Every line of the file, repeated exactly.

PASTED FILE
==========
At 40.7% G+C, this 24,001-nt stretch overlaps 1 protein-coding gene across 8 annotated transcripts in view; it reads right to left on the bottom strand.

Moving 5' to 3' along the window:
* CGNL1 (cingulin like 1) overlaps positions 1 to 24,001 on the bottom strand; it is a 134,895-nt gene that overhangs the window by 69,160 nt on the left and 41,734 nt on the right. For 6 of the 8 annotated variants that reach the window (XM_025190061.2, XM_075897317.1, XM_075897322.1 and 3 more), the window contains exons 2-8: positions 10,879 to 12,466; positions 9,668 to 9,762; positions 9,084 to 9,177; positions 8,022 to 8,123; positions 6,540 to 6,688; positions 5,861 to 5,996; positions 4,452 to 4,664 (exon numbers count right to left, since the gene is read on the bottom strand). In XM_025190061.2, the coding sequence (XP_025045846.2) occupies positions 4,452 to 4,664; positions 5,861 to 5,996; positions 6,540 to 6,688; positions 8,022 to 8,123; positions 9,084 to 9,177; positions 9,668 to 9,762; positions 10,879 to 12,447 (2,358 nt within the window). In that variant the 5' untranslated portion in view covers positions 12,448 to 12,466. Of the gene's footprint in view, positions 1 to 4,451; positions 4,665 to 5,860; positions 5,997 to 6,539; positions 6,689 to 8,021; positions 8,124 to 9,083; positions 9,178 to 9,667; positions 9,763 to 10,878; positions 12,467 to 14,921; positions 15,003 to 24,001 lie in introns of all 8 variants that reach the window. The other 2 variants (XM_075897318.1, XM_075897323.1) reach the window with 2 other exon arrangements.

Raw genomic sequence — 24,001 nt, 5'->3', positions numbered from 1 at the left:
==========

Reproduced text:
At 40.7% G+C, this 24,001-nt stretch overlaps 1 protein-coding gene across 8 annotated transcripts in view; it reads right to left on the bottom strand.

Moving 5' to 3' along the window:
* CGNL1 (cingulin like 1) overlaps positions 1 to 24,001 on the bottom strand; it is a 134,895-nt gene that overhangs the window by 69,160 nt on the left and 41,734 nt on the right. For 6 of the 8 annotated variants that reach the window (XM_025190061.2, XM_075897317.1, XM_075897322.1 and 3 more), the window contains exons 2-8: positions 10,879 to 12,466; positions 9,668 to 9,762; positions 9,084 to 9,177; positions 8,022 to 8,123; positions 6,540 to 6,688; positions 5,861 to 5,996; positions 4,452 to 4,664 (exon numbers count right to left, since the gene is read on the bottom strand). In XM_025190061.2, the coding sequence (XP_025045846.2) occupies positions 4,452 to 4,664; positions 5,861 to 5,996; positions 6,540 to 6,688; positions 8,022 to 8,123; positions 9,084 to 9,177; positions 9,668 to 9,762; positions 10,879 to 12,447 (2,358 nt within the window). In that variant the 5' untranslated portion in view covers positions 12,448 to 12,466. Of the gene's footprint in view, positions 1 to 4,451; positions 4,665 to 5,860; positions 5,997 to 6,539; positions 6,689 to 8,021; positions 8,124 to 9,083; positions 9,178 to 9,667; positions 9,763 to 10,878; positions 12,467 to 14,921; positions 15,003 to 24,001 lie in introns of all 8 variants that reach the window. The other 2 variants (XM_075897318.1, XM_075897323.1) reach the window with 2 other exon arrangements.

Raw genomic sequence — 24,001 nt, 5'->3', positions numbered from 1 at the left: